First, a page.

BERLIN // ISIL on Tuesday claimed the lorry attack on a Christmas market in Berlin that killed 12 people and wounded at least 48, as German authorities launched a nationwide manhunt for the driver.
A 23-year-old refugee from Pakistan was arrested in a Berlin park shortly after the attack on Monday night. But he was released after police said he had given credible testimony that cast doubt on whether he drove the 25-tonne lorry that rammed into the market on Breidscheidplatz square in the heart of the city.
The detained man also had no gunshot residue on his hands, although a Polish man found dead on the passenger seat of the lorry was killed by gunfire.
The capital’s police chief Klaus Kandt said a “dangerous criminal” may still be at large in the area.
On Tuesday it emerged that the lorry, which was laden with heavy steel, had been hijacked by the attacker while en route to Italy from Berlin. The original driver had been in the lorry at the time and was shot dead by the attacker.
Berlin’s police urged residents to be vigilant. “We don’t know conclusively if there was just one attacker or several or if he or they had supporters,” said Germany’s federal prosecutor, Peter Frank.
It came as the ISIL-linked Amaq news agency posted a statement online saying, “a soldier of the Islamic State carried out the Berlin operation in response to appeals to target citizens of coalition countries”.
Germany is a member of the US-led coalition fighting the extremist group in Syria and Iraq.
Meanwhile, messages of condolence poured in from countries across the world, including from the UAE, which condemned the attack.
The Ministry of Foreign Affairs and International Cooperation stressed that it continued to renounce violence and terrorism in all its forms, saying that such criminal acts targeting innocent civilians are incompatible with human values and ethical principles. The UAE embassy issued warning to Emiratis to take care and avoid crowded places, to carry ID t all times and cooperate with German authorities.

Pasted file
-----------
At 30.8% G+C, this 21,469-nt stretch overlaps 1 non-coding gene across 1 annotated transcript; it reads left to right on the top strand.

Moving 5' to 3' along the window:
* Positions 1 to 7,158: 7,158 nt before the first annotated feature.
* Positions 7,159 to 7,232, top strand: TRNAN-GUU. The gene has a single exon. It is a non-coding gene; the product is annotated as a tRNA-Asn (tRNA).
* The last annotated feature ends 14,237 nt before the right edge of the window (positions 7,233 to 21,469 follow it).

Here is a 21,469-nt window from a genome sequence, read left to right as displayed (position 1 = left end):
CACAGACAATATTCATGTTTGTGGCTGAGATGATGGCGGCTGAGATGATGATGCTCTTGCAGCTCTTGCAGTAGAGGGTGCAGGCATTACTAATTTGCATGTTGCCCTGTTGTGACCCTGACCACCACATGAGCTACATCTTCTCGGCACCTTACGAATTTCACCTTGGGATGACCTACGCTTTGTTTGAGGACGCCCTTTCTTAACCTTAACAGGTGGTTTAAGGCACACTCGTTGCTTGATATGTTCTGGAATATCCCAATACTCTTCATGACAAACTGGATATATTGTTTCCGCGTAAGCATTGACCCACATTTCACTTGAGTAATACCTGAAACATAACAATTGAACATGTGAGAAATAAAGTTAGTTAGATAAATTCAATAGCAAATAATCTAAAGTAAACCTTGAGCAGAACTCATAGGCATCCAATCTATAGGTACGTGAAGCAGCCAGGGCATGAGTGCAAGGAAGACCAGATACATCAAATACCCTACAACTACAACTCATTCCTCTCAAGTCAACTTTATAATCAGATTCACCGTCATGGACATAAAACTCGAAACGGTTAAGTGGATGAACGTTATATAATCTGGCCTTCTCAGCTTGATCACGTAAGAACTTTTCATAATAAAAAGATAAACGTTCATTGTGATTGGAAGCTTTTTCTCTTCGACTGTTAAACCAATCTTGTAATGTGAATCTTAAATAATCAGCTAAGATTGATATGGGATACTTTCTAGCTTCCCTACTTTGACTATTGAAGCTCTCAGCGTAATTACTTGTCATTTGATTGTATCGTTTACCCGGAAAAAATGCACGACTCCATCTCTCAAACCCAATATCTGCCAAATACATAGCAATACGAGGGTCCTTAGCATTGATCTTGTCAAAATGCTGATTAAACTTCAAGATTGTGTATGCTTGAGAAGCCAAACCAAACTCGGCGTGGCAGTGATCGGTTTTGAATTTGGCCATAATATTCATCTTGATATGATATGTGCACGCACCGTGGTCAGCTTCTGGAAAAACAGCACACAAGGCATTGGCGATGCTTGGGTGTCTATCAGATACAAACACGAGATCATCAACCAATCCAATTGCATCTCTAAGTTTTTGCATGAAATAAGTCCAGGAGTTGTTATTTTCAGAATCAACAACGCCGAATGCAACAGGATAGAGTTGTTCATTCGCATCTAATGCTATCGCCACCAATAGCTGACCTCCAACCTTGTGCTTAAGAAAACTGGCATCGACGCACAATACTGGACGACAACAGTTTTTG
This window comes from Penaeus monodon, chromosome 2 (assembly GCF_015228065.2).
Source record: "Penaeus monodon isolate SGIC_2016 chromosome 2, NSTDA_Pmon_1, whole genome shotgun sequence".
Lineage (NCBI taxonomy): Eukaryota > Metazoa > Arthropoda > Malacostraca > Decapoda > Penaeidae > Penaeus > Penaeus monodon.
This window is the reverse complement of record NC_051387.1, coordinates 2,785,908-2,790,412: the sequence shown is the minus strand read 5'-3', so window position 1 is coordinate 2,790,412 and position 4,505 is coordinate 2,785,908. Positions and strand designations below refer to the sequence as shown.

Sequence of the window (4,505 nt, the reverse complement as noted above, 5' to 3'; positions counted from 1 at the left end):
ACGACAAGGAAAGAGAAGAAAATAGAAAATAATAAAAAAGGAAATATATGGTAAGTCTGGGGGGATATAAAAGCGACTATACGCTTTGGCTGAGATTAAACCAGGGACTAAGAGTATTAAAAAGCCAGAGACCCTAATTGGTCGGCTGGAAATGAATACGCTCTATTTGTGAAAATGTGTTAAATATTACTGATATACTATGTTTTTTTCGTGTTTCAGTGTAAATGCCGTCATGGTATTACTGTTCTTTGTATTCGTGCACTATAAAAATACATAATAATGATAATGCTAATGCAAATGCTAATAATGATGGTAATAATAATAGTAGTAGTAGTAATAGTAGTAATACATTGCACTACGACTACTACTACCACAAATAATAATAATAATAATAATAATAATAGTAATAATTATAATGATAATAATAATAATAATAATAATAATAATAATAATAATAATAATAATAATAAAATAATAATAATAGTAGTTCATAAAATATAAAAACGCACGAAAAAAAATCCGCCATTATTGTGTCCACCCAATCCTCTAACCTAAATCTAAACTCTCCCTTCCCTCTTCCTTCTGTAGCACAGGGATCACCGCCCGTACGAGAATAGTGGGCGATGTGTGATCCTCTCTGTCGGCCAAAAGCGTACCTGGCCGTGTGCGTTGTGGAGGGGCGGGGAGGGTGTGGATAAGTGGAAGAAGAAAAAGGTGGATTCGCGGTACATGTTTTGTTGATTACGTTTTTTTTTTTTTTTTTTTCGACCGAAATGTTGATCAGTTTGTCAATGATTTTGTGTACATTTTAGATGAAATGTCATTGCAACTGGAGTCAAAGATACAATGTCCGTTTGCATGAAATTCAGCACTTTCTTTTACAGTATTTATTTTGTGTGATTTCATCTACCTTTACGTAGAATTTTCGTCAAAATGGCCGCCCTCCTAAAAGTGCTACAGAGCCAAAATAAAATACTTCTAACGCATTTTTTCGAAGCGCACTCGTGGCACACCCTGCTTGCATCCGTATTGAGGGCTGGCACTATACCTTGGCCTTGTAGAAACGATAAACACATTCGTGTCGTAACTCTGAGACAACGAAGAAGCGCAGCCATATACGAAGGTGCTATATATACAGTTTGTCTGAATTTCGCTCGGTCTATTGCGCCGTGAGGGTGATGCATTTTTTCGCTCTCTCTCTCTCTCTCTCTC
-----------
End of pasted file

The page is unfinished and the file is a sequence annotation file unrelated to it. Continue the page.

German chancellor Angela Merkel lay flowers at the scene of the attack on Tuesday afternoon and observed a minute’s silence in the shadow of the iconic Kaiser Wilhelm Memorial Church, one of Berlin’s most famous landmarks and a national symbol of peace. The church was left in ruins after it was bombed by the British in the Second World War.
“Twelve people who were still among us yesterday, who were looking forward to Christmas, who had plans for the holidays, are not among us anymore,” she said in an emotional, nationally-televised statement. “A gruesome and ultimately incomprehensible act has robbed them of their lives.”
Martin Germer, the pastor of the Kaiser Wilhelm church, was in the building at the time of the attack and spoke of the carnage he witnessed in the minutes after.
“One of the market traders told me he had briefly left his stall and when he came back two of the people he had only just sold mulled wine to lay on the ground. Dead,” he said.